On the other hand, if you were hired into a position that allowed you to receive both your annuity and your full salary, you wouldn’t be entitled to any additional retirement benefits when you left.

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Military buyback

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Q. I retired from active service with 30 years. I recently obtain a federal government job and am inquiring if I am eligible for the buyback program and, if so, if is there a cost comparison worksheet to review so I can determine if the buyback is advantageous to me.

A. Yes, you are eligible to make a deposit for your active duty service and have it used in determining your total years of civilian service and annuity; however, at retirement, you would be required to waive your military retired pay. To find out how much you would owe, complete Form RI-20-97, Estimated Earnings During Military Service, and mail it, with a copy of your DD 212, to your military finance center. When they let you know how much that is, take it, a copy of your DD 214 and a Standard Form 3108, Application to Make Deposit or Redeposit, to your local payroll office. They’ll figure out how much you owe and help you to work out a payment plan if you decide to do that. You can download copies of the RI and SF forms at www.opm.gov; click on Find Form(s).

The formula used to compute a FERS annuity is as follows: 0.01 x the average of your highest three consecutive years of civilian service (your high-3) x your total years and full months of service. If you retire at age 62 or later, the first number is increased to 0.011. To be eligible to retire, you would have to have a minimum of five years of actual service as a FERS employee and meet the age requirement.

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Survivor benefits and monthly deductions

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Q. Upon retirement from civilian government service, if you chose the survivor benefits plan for your spouse, are the payments deducted monthly from your retirement pay taxable by the government?

A. Payments aren’t deducted monthly for a survivor benefit. Instead, there is a one-time permanent reduction in your annuity. Since that reduction will be made before you receive annuity payments, you will be taxed only on the amount you receive. Note: A portion of your annuity will be tax-free, since it represents a return of the post-tax contributions you made to the retirement system. See IRS Publication 721 at www.irs.gov/pub/irs-pdf/p721.pdf.

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Special retirement supplement and disability

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Q. If you have met time in service and age requirements to retire under FERS special retirement but have not yet reached your mandatory retirement age and become too disabled to work, how is your retirement calculated? If it is considered a disability retirement, are you still eligible to collect the Social Security supplement since you met the requirements for a regular retirement? If it is considered a regular retirement, can you collect Social Security disability without the wash?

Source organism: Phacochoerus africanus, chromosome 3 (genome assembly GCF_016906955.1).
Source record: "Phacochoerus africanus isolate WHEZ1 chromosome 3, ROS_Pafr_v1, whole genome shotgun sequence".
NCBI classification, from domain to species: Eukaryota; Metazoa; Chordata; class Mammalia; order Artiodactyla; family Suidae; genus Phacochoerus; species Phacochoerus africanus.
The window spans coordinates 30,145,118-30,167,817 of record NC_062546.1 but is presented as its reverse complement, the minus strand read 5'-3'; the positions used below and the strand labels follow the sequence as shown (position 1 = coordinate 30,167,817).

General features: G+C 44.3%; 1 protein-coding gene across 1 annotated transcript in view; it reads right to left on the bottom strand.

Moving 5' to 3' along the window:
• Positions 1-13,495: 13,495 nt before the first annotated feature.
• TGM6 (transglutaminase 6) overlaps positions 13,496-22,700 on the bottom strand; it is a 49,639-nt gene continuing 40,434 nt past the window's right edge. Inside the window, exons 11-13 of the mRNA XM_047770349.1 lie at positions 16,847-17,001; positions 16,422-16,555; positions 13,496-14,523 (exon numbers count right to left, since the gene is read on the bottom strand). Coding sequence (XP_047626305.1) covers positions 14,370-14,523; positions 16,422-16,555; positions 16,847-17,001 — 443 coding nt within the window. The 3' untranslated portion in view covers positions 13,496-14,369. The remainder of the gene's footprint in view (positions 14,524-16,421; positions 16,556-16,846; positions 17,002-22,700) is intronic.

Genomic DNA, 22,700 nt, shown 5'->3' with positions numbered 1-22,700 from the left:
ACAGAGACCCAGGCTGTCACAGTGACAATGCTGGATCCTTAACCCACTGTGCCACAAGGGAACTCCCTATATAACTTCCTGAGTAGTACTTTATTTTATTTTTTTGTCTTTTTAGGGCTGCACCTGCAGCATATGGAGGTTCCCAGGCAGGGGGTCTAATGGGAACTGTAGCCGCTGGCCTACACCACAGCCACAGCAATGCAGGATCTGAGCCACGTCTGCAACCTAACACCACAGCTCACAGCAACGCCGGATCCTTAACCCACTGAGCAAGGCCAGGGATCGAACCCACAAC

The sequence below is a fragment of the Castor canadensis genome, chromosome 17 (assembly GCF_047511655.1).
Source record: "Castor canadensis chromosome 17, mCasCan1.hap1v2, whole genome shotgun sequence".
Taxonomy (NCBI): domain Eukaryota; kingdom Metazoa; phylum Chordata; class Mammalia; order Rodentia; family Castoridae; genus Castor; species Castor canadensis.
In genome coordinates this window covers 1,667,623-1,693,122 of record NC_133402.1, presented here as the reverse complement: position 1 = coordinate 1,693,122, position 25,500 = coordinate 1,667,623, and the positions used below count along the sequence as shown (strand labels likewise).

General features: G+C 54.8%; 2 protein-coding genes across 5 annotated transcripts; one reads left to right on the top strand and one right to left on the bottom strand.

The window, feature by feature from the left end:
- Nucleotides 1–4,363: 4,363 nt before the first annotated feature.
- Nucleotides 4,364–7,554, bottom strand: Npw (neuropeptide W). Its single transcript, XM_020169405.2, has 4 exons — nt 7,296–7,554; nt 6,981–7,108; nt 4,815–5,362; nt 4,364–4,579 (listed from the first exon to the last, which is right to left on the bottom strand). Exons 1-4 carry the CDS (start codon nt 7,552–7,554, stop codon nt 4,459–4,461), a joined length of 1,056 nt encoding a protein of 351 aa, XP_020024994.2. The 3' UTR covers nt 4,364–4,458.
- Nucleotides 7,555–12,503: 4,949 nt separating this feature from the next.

A. If you take regular retirement, you’ll receive the special retirement supplement. If you are approved for disability retirement, you won’t. If you take regular retirement and then are approved for Social Security disability benefits, the special retirement supplement will end.

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Retirement age

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Q. I am a full-time FERS employee born in 1959 with a minimum retirement age of 56 but with 21 years with the Department of Transportation, two years in the Defense Department and six years in the military. What is the earliest age I would be able to retire given years of service? What would be the effects (reduction in benefits) of retiring at that minimum age? What is the minimum age I could retire without a reduction in benefits?

A. The earliest age at which you could retire is when you reach your minimum retirement age — 56 — which is three years from now. At that time, you would have 26 years of service (24 DoT and two DoD). Therefore, you could retire under the MRA+10 provision. However, your annuity would be reduced by 5 percent for every year (5/12 percent per month) you were under age 62. You could, of course, postpone the receipt of your annuity to a later date to reduce or eliminate the age penalty. If you want to retire on an unreduced annuity, you have two choices: work four more years and retire at age 60 or, if you’d prefer to retire at age 56, you could make a deposit to the Civil Service Retirement and Disability Fund for your active-duty service. That would boost you over the 30-years-of-service mark.

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Air traffic controller mandatory retirement

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Q. I am an air traffic controller subject to mandatory retirement at age 56. I am under FERS. When I reach age 56, I will not have 20 years of service. Can I continue as a controller until I reach my 20 years of service even though I will be past age 56?

A. Yes.

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5-year rule

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Q. I am looking into medical retirement after 32 years with the federal fire department. At this time, the Air Force doc has not cleared me to work because of some prescription meds that I take on my off days. I’m going in for thumb surgery for arthritis. I also have lower back pain, and four vertebrae are not in the greatest health. I had Blue Cross/Blue Shield before, and when I got married, I dropped it because my wife’s medical insurance was better than mine. But she lost her job and is now disabled, too, and had to get BC/BS for the family. They say I have to wait five years to carry the coverage into retirement. But if I go out with a medical retirement, do I have to have it for five years in a row?